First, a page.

I had already submitted to one of the agents, who subsequently came back with the dreaded “it’s good but I didn’t love it”, and I really should get it submitted to the other agent. It’s a tough thing, rejection. I remember reading all the advice about not taking rejection personally and about keeping your head down and your confidence up, but the thing is that it’s one thing to know what you should be doing and another to actually experience the emotions, and I do find the self-doubt starting to creep in. There’s a stronger resistance to making the next submission after every rejection, an unconscious attempt to protect oneself from the pain. But it’s a resistance that needs to be overcome. You only need one “yes” at the end of that very long chain of “no’s”. If you don’t get past them all, you won’t get to the “yes”. So it’s time to plough on!

Discovering the story

So this writing thing is a pretty steep learning curve. I used to think that I planned my stories out in great detail before writing them, because an early experiment in just letting things unfold naturally led to me having to abandon a large chunk of my novel. I decided then that I needed to sort out plot before writing anything in future, so that when it came to the actual writing, I could just concentrate on character and description and dialogue without worrying about where things were headed…

And to be fair, I think that I partially achieved my goal. But the thing is that as you actually write out your carefully planned plot, things start to change. You realise that character has an impact on plot, because your hero suddenly refuses to do something that you had planned for her. And you also realise that perhaps you didn’t think the plot through as carefully as you might have, because you were anxious to get going with the writing, and here you are with a gaping big plot hole. And then, worst of all, you suddenly get a new idea, see something that just makes so much sense, that feels so right and lifts your story up a whole level.

What’s so awful about that, you ask? Because it messes up your carefully planned outline, makes you rewrite before you’ve even finished the first draft, throws out your fantasy about writing being an orderly and planned process of thinking things up and then writing them down in an efficient fashion.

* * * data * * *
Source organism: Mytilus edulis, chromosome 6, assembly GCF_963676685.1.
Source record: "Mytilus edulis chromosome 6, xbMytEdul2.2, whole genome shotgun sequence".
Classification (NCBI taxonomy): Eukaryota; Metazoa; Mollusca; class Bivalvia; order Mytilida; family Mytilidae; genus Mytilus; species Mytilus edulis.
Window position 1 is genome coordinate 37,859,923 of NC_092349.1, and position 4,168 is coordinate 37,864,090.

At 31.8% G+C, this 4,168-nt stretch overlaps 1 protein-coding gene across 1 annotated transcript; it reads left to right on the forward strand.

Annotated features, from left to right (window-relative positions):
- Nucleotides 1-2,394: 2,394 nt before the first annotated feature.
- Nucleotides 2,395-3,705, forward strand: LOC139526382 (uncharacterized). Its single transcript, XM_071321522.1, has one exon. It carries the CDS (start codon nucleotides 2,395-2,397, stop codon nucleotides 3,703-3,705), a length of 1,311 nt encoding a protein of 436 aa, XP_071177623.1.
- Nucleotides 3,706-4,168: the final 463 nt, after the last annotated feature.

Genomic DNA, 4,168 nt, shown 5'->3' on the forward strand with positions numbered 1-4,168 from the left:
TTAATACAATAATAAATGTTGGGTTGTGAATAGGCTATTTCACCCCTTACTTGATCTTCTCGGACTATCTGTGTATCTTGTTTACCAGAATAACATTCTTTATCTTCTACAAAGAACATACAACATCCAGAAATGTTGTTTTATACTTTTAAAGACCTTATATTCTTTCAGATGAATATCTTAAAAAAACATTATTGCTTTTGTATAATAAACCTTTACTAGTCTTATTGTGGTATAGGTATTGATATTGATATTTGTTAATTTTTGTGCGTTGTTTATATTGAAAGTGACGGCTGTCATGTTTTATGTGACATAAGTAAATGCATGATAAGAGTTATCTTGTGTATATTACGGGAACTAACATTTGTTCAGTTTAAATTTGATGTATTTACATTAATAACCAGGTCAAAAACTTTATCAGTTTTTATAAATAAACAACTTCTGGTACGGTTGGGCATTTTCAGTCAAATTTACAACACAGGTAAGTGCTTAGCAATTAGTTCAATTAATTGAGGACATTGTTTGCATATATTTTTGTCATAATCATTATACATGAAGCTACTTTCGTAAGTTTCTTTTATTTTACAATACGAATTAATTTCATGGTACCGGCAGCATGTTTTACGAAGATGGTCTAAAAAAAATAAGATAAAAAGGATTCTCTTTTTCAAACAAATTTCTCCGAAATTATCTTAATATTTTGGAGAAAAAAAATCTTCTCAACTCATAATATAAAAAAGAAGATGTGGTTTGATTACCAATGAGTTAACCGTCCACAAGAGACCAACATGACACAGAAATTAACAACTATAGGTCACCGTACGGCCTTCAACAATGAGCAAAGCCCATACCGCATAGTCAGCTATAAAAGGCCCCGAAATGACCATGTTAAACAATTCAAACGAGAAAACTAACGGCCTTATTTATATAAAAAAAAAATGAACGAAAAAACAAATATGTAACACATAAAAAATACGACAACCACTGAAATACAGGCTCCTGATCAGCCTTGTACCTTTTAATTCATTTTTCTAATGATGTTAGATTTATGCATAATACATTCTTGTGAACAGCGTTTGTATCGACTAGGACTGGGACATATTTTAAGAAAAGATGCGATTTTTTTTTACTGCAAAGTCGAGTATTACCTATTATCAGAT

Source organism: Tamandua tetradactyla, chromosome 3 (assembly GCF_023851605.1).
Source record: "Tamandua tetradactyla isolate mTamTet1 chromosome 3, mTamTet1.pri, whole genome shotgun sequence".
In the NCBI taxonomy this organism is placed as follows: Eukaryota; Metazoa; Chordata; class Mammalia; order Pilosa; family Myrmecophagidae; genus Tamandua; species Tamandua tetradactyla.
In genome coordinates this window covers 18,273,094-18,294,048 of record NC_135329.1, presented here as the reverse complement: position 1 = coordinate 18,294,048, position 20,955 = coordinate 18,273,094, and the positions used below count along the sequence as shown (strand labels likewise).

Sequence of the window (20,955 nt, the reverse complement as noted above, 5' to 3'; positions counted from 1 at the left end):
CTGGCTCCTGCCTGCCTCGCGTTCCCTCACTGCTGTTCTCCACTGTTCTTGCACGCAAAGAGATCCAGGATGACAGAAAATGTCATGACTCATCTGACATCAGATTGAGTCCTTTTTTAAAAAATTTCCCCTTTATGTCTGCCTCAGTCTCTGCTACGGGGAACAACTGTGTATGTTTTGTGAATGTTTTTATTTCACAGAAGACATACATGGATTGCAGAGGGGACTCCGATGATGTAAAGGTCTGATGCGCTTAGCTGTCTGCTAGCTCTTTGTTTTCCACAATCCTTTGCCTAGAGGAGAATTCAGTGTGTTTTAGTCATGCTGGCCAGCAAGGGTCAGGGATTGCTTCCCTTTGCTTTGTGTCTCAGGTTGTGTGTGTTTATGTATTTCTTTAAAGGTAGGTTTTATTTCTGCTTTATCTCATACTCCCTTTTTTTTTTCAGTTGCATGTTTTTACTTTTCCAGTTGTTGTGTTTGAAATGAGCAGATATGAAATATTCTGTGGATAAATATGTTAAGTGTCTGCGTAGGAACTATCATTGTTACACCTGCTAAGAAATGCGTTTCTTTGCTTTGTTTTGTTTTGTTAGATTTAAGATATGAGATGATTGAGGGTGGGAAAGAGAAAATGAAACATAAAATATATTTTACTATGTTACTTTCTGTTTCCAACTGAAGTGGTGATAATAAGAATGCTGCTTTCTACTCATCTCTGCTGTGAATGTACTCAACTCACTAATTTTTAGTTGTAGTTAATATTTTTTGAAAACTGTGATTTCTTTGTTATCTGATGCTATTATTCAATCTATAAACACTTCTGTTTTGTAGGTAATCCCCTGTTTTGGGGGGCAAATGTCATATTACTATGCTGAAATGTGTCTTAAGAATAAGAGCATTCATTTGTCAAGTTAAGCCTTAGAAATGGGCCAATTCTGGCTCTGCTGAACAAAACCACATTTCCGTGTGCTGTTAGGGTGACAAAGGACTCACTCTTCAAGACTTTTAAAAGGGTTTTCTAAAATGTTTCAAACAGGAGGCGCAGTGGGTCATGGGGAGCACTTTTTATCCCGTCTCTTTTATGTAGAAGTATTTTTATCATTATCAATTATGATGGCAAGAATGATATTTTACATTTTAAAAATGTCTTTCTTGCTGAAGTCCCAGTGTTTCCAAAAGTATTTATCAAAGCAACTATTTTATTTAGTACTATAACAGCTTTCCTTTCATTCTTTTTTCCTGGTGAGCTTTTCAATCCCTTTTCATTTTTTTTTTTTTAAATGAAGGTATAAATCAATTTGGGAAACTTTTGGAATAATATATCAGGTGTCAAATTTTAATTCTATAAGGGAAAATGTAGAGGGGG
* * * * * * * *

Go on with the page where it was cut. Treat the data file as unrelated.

I suppose it must be possible to spend so much time planning, and to do so in sufficient detail, that you do see everything before writing a word, and so all of your planning is the process of discovering the story, at the stage when changes are simple and easy to make. But it’s more likely that for most people, there must remain some element of discovery during the actual writing process, and so where you end up on the planning/discovery continuum probably depends on your patience for rewrites. M Night Shyamalan reportedly did not discover the key to his script for The Sixth Sense - the main character himself being a ghost - until the fifth draft. If you can’t handle doing a rewrite for the nth time, you’ll put more effort into the planning stage next time.

And of course with experience the writer becomes, like a chess grandmaster, able to spot problems and dead ends and to unconsciously close them off before they even arise, whether at the planning or the writing stage. It’s the old thing about writing being a journey. When you start out on a journey you take wrong turnings, you fall down a lot, but all those mistakes teach you to spot the right turning, avoid the pitfalls, and so your progress becomes much faster. This is why most first novels are never published. To think of them as a waste of time and effort, however, is a mistake. The failed first novel paved the way for the second and third and all the rest, in fact was the training ground, the boot camp, that made the writer. And it’s never about just one book, just as the journey is never completed at the first mile marker. To be a writer you have to be able to use your talent to tell many different stories. You are not your work, even though it’s sometimes hard to see that when all you’ve written is the work in progress of your first novel. If it works, fantastic. If it has too many flaws to overcome, leave it, move on to the next story. If the story is compelling enough you can return to it in time and re-tell it with the benefit of your new skills and experience. But you’ll probably find a hundred new stories that you’re itching to tell, and that’s what being a writer is: having more ideas than you’ll ever have the time to tell.

Rewriting Is Not So Easy

THE STORY SO FAR: Based on some positive feedback on Aeropolis from an editor, I decided to rewrite it to make it less middle grade and more young adult. Since the feedback was along the lines of “the protagonist comes across as too young in his reactions etc” I thought it would be a simple matter to go through the manuscript, rewriting Joseph’s thoughts and actions to make him more mature. So I worked out how his attitude to various characters would change, and started working through it. At first things went well, but as I got further into the plot, I began to feel more and more that the new Joseph would simply not do the things he was supposed to do in service of the plot. By the time I got about halfway it was obvious that it just wasn’t working anymore.